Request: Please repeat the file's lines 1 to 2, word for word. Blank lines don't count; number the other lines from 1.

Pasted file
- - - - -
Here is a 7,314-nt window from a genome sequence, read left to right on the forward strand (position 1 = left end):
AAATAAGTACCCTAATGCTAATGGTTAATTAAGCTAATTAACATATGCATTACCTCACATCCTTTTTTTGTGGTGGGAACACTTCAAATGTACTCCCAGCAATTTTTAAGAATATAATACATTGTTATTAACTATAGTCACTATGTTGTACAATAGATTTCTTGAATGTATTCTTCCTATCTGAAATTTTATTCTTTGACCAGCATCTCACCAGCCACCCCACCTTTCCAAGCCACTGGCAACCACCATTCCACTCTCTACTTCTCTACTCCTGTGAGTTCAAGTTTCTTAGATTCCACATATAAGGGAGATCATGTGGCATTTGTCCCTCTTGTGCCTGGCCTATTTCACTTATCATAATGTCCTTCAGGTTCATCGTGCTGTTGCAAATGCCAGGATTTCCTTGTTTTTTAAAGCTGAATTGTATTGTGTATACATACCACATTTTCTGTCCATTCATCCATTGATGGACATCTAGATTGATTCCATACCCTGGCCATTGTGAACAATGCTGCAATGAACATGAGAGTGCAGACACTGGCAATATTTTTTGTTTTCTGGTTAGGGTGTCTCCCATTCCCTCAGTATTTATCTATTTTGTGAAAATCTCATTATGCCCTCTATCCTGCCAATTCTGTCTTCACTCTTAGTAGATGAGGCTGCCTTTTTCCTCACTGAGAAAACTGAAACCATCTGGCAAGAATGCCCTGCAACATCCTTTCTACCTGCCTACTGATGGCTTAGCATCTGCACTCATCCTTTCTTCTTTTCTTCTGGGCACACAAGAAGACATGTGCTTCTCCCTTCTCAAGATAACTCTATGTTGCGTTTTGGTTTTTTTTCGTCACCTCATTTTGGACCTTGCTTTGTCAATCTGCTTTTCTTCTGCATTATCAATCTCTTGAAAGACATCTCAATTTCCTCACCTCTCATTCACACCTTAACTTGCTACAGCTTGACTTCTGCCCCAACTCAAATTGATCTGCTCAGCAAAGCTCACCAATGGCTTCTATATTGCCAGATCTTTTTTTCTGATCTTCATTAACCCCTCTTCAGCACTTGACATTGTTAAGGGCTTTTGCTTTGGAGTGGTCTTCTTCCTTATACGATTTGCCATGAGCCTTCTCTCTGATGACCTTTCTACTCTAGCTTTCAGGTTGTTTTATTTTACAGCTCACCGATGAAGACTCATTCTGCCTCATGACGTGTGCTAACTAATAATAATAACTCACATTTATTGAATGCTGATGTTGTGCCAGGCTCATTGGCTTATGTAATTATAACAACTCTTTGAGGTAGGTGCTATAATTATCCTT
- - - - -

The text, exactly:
Here is a 7,314-nt window from a genome sequence, read left to right on the forward strand (position 1 = left end):
AAATAAGTACCCTAATGCTAATGGTTAATTAAGCTAATTAACATATGCATTACCTCACATCCTTTTTTTGTGGTGGGAACACTTCAAATGTACTCCCAGCAATTTTTAAGAATATAATACATTGTTATTAACTATAGTCACTATGTTGTACAATAGATTTCTTGAATGTATTCTTCCTATCTGAAATTTTATTCTTTGACCAGCATCTCACCAGCCACCCCACCTTTCCAAGCCACTGGCAACCACCATTCCACTCTCTACTTCTCTACTCCTGTGAGTTCAAGTTTCTTAGATTCCACATATAAGGGAGATCATGTGGCATTTGTCCCTCTTGTGCCTGGCCTATTTCACTTATCATAATGTCCTTCAGGTTCATCGTGCTGTTGCAAATGCCAGGATTTCCTTGTTTTTTAAAGCTGAATTGTATTGTGTATACATACCACATTTTCTGTCCATTCATCCATTGATGGACATCTAGATTGATTCCATACCCTGGCCATTGTGAACAATGCTGCAATGAACATGAGAGTGCAGACACTGGCAATATTTTTTGTTTTCTGGTTAGGGTGTCTCCCATTCCCTCAGTATTTATCTATTTTGTGAAAATCTCATTATGCCCTCTATCCTGCCAATTCTGTCTTCACTCTTAGTAGATGAGGCTGCCTTTTTCCTCACTGAGAAAACTGAAACCATCTGGCAAGAATGCCCTGCAACATCCTTTCTACCTGCCTACTGATGGCTTAGCATCTGCACTCATCCTTTCTTCTTTTCTTCTGGGCACACAAGAAGACATGTGCTTCTCCCTTCTCAAGATAACTCTATGTTGCGTTTTGGTTTTTTTTCGTCACCTCATTTTGGACCTTGCTTTGTCAATCTGCTTTTCTTCTGCATTATCAATCTCTTGAAAGACATCTCAATTTCCTCACCTCTCATTCACACCTTAACTTGCTACAGCTTGACTTCTGCCCCAACTCAAATTGATCTGCTCAGCAAAGCTCACCAATGGCTTCTATATTGCCAGATCTTTTTTTCTGATCTTCATTAACCCCTCTTCAGCACTTGACATTGTTAAGGGCTTTTGCTTTGGAGTGGTCTTCTTCCTTATACGATTTGCCATGAGCCTTCTCTCTGATGACCTTTCTACTCTAGCTTTCAGGTTGTTTTATTTTACAGCTCACCGATGAAGACTCATTCTGCCTCATGACGTGTGCTAACTAATAATAATAACTCACATTTATTGAATGCTGATGTTGTGCCAGGCTCATTGGCTTATGTAATTATAACAACTCTTTGAGGTAGGTGCTATAATTATCCTT